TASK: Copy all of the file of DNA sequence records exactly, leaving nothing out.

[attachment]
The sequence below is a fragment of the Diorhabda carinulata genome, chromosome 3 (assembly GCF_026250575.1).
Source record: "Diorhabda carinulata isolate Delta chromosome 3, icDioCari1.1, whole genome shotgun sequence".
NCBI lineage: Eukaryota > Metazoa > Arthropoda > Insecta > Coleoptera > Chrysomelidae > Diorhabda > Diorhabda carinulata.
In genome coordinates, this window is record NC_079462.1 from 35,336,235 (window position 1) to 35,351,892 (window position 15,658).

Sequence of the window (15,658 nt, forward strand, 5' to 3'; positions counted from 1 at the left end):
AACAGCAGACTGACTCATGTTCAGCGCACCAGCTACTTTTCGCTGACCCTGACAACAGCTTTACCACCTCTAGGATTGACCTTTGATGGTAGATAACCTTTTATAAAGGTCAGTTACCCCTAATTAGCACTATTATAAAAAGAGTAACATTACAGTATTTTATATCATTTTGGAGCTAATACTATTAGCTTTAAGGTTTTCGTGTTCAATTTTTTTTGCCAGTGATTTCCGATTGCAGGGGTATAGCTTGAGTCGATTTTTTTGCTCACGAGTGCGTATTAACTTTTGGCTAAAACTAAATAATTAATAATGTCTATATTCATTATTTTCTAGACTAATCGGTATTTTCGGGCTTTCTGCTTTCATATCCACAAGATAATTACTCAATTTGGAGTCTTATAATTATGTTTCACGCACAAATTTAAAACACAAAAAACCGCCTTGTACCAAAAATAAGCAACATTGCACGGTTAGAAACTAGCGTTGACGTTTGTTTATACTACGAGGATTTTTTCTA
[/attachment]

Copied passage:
The sequence below is a fragment of the Diorhabda carinulata genome, chromosome 3 (assembly GCF_026250575.1).
Source record: "Diorhabda carinulata isolate Delta chromosome 3, icDioCari1.1, whole genome shotgun sequence".
NCBI lineage: Eukaryota > Metazoa > Arthropoda > Insecta > Coleoptera > Chrysomelidae > Diorhabda > Diorhabda carinulata.
In genome coordinates, this window is record NC_079462.1 from 35,336,235 (window position 1) to 35,351,892 (window position 15,658).

Sequence of the window (15,658 nt, forward strand, 5' to 3'; positions counted from 1 at the left end):
AACAGCAGACTGACTCATGTTCAGCGCACCAGCTACTTTTCGCTGACCCTGACAACAGCTTTACCACCTCTAGGATTGACCTTTGATGGTAGATAACCTTTTATAAAGGTCAGTTACCCCTAATTAGCACTATTATAAAAAGAGTAACATTACAGTATTTTATATCATTTTGGAGCTAATACTATTAGCTTTAAGGTTTTCGTGTTCAATTTTTTTTGCCAGTGATTTCCGATTGCAGGGGTATAGCTTGAGTCGATTTTTTTGCTCACGAGTGCGTATTAACTTTTGGCTAAAACTAAATAATTAATAATGTCTATATTCATTATTTTCTAGACTAATCGGTATTTTCGGGCTTTCTGCTTTCATATCCACAAGATAATTACTCAATTTGGAGTCTTATAATTATGTTTCACGCACAAATTTAAAACACAAAAAACCGCCTTGTACCAAAAATAAGCAACATTGCACGGTTAGAAACTAGCGTTGACGTTTGTTTATACTACGAGGATTTTTTCTA